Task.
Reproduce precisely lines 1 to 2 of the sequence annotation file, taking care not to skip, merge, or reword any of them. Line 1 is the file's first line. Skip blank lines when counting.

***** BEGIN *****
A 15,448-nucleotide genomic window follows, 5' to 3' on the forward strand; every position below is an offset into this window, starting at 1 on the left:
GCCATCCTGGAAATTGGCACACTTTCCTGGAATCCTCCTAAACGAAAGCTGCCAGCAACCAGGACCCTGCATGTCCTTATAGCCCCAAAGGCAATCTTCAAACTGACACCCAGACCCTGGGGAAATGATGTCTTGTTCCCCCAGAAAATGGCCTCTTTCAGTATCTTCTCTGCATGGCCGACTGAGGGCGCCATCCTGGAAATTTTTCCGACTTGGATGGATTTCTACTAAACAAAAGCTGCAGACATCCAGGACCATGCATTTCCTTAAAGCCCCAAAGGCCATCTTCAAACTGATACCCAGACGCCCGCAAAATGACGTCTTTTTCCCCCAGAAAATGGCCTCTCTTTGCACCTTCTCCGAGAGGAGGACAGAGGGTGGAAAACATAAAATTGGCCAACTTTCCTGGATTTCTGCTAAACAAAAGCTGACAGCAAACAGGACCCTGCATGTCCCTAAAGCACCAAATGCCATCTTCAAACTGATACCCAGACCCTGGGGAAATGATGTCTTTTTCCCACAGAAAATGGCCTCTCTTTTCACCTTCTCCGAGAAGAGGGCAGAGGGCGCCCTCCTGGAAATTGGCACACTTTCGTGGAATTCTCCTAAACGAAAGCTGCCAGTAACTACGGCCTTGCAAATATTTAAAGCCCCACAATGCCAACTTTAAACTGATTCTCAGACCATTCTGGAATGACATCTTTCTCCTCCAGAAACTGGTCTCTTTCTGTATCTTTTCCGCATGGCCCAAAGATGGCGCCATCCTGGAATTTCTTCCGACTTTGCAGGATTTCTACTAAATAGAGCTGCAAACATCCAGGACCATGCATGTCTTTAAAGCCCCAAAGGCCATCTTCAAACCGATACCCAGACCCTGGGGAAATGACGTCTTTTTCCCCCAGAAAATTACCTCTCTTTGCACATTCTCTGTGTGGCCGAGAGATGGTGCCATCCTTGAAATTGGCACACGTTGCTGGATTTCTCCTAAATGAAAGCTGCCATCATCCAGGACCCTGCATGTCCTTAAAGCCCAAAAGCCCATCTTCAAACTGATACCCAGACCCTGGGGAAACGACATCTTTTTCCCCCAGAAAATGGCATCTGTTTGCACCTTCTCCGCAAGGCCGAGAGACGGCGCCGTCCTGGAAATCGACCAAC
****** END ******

A 15,448-nucleotide genomic window follows, 5' to 3' on the forward strand; every position below is an offset into this window, starting at 1 on the left:
GCCATCCTGGAAATTGGCACACTTTCCTGGAATCCTCCTAAACGAAAGCTGCCAGCAACCAGGACCCTGCATGTCCTTATAGCCCCAAAGGCAATCTTCAAACTGACACCCAGACCCTGGGGAAATGATGTCTTGTTCCCCCAGAAAATGGCCTCTTTCAGTATCTTCTCTGCATGGCCGACTGAGGGCGCCATCCTGGAAATTTTTCCGACTTGGATGGATTTCTACTAAACAAAAGCTGCAGACATCCAGGACCATGCATTTCCTTAAAGCCCCAAAGGCCATCTTCAAACTGATACCCAGACGCCCGCAAAATGACGTCTTTTTCCCCCAGAAAATGGCCTCTCTTTGCACCTTCTCCGAGAGGAGGACAGAGGGTGGAAAACATAAAATTGGCCAACTTTCCTGGATTTCTGCTAAACAAAAGCTGACAGCAAACAGGACCCTGCATGTCCCTAAAGCACCAAATGCCATCTTCAAACTGATACCCAGACCCTGGGGAAATGATGTCTTTTTCCCACAGAAAATGGCCTCTCTTTTCACCTTCTCCGAGAAGAGGGCAGAGGGCGCCCTCCTGGAAATTGGCACACTTTCGTGGAATTCTCCTAAACGAAAGCTGCCAGTAACTACGGCCTTGCAAATATTTAAAGCCCCACAATGCCAACTTTAAACTGATTCTCAGACCATTCTGGAATGACATCTTTCTCCTCCAGAAACTGGTCTCTTTCTGTATCTTTTCCGCATGGCCCAAAGATGGCGCCATCCTGGAATTTCTTCCGACTTTGCAGGATTTCTACTAAATAGAGCTGCAAACATCCAGGACCATGCATGTCTTTAAAGCCCCAAAGGCCATCTTCAAACCGATACCCAGACCCTGGGGAAATGACGTCTTTTTCCCCCAGAAAATTACCTCTCTTTGCACATTCTCTGTGTGGCCGAGAGATGGTGCCATCCTTGAAATTGGCACACGTTGCTGGATTTCTCCTAAATGAAAGCTGCCATCATCCAGGACCCTGCATGTCCTTAAAGCCCAAAAGCCCATCTTCAAACTGATACCCAGACCCTGGGGAAACGACATCTTTTTCCCCCAGAAAATGGCATCTGTTTGCACCTTCTCCGCAAGGCCGAGAGACGGCGCCGTCCTGGAAATCGACCAAC